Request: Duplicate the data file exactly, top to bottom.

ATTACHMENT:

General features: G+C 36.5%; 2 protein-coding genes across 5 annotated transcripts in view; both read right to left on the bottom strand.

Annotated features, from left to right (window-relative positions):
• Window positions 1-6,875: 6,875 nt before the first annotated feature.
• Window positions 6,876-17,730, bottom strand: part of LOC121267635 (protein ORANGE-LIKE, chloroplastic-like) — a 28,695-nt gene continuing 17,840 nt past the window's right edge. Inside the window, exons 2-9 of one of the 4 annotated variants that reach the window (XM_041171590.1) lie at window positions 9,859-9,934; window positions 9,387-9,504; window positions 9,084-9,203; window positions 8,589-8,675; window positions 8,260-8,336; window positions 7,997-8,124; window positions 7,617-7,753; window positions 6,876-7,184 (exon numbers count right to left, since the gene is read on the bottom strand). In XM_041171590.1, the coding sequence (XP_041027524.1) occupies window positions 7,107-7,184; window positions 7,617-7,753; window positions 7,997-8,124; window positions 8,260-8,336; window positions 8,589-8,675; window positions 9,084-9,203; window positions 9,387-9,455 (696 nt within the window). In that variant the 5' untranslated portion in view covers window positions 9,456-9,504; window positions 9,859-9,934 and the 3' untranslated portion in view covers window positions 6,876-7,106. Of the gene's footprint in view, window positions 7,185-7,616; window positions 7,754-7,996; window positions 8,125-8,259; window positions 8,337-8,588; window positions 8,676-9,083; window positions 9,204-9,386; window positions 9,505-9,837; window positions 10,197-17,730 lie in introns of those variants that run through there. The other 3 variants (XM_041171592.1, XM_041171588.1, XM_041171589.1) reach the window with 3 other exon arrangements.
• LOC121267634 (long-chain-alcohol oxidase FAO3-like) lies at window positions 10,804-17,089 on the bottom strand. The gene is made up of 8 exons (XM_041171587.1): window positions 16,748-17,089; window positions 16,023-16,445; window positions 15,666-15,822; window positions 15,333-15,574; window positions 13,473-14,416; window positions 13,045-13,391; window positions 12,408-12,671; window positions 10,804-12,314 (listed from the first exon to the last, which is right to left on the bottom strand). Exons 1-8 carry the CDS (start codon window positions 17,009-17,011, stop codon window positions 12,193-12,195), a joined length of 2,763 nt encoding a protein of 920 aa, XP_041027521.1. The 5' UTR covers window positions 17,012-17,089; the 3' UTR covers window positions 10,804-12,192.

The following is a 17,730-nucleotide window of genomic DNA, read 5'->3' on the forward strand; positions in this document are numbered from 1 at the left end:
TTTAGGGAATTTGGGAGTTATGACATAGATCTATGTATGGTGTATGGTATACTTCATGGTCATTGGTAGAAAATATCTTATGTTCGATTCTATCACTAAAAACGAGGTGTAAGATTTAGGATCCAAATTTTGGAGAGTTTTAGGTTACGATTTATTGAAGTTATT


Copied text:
General features: G+C 36.5%; 2 protein-coding genes across 5 annotated transcripts in view; both read right to left on the bottom strand.

Annotated features, from left to right (window-relative positions):
• Window positions 1-6,875: 6,875 nt before the first annotated feature.
• Window positions 6,876-17,730, bottom strand: part of LOC121267635 (protein ORANGE-LIKE, chloroplastic-like) — a 28,695-nt gene continuing 17,840 nt past the window's right edge. Inside the window, exons 2-9 of one of the 4 annotated variants that reach the window (XM_041171590.1) lie at window positions 9,859-9,934; window positions 9,387-9,504; window positions 9,084-9,203; window positions 8,589-8,675; window positions 8,260-8,336; window positions 7,997-8,124; window positions 7,617-7,753; window positions 6,876-7,184 (exon numbers count right to left, since the gene is read on the bottom strand). In XM_041171590.1, the coding sequence (XP_041027524.1) occupies window positions 7,107-7,184; window positions 7,617-7,753; window positions 7,997-8,124; window positions 8,260-8,336; window positions 8,589-8,675; window positions 9,084-9,203; window positions 9,387-9,455 (696 nt within the window). In that variant the 5' untranslated portion in view covers window positions 9,456-9,504; window positions 9,859-9,934 and the 3' untranslated portion in view covers window positions 6,876-7,106. Of the gene's footprint in view, window positions 7,185-7,616; window positions 7,754-7,996; window positions 8,125-8,259; window positions 8,337-8,588; window positions 8,676-9,083; window positions 9,204-9,386; window positions 9,505-9,837; window positions 10,197-17,730 lie in introns of those variants that run through there. The other 3 variants (XM_041171592.1, XM_041171588.1, XM_041171589.1) reach the window with 3 other exon arrangements.
• LOC121267634 (long-chain-alcohol oxidase FAO3-like) lies at window positions 10,804-17,089 on the bottom strand. The gene is made up of 8 exons (XM_041171587.1): window positions 16,748-17,089; window positions 16,023-16,445; window positions 15,666-15,822; window positions 15,333-15,574; window positions 13,473-14,416; window positions 13,045-13,391; window positions 12,408-12,671; window positions 10,804-12,314 (listed from the first exon to the last, which is right to left on the bottom strand). Exons 1-8 carry the CDS (start codon window positions 17,009-17,011, stop codon window positions 12,193-12,195), a joined length of 2,763 nt encoding a protein of 920 aa, XP_041027521.1. The 5' UTR covers window positions 17,012-17,089; the 3' UTR covers window positions 10,804-12,192.

The following is a 17,730-nucleotide window of genomic DNA, read 5'->3' on the forward strand; positions in this document are numbered from 1 at the left end:
TTTAGGGAATTTGGGAGTTATGACATAGATCTATGTATGGTGTATGGTATACTTCATGGTCATTGGTAGAAAATATCTTATGTTCGATTCTATCACTAAAAACGAGGTGTAAGATTTAGGATCCAAATTTTGGAGAGTTTTAGGTTACGATTTATTGAAGTTATT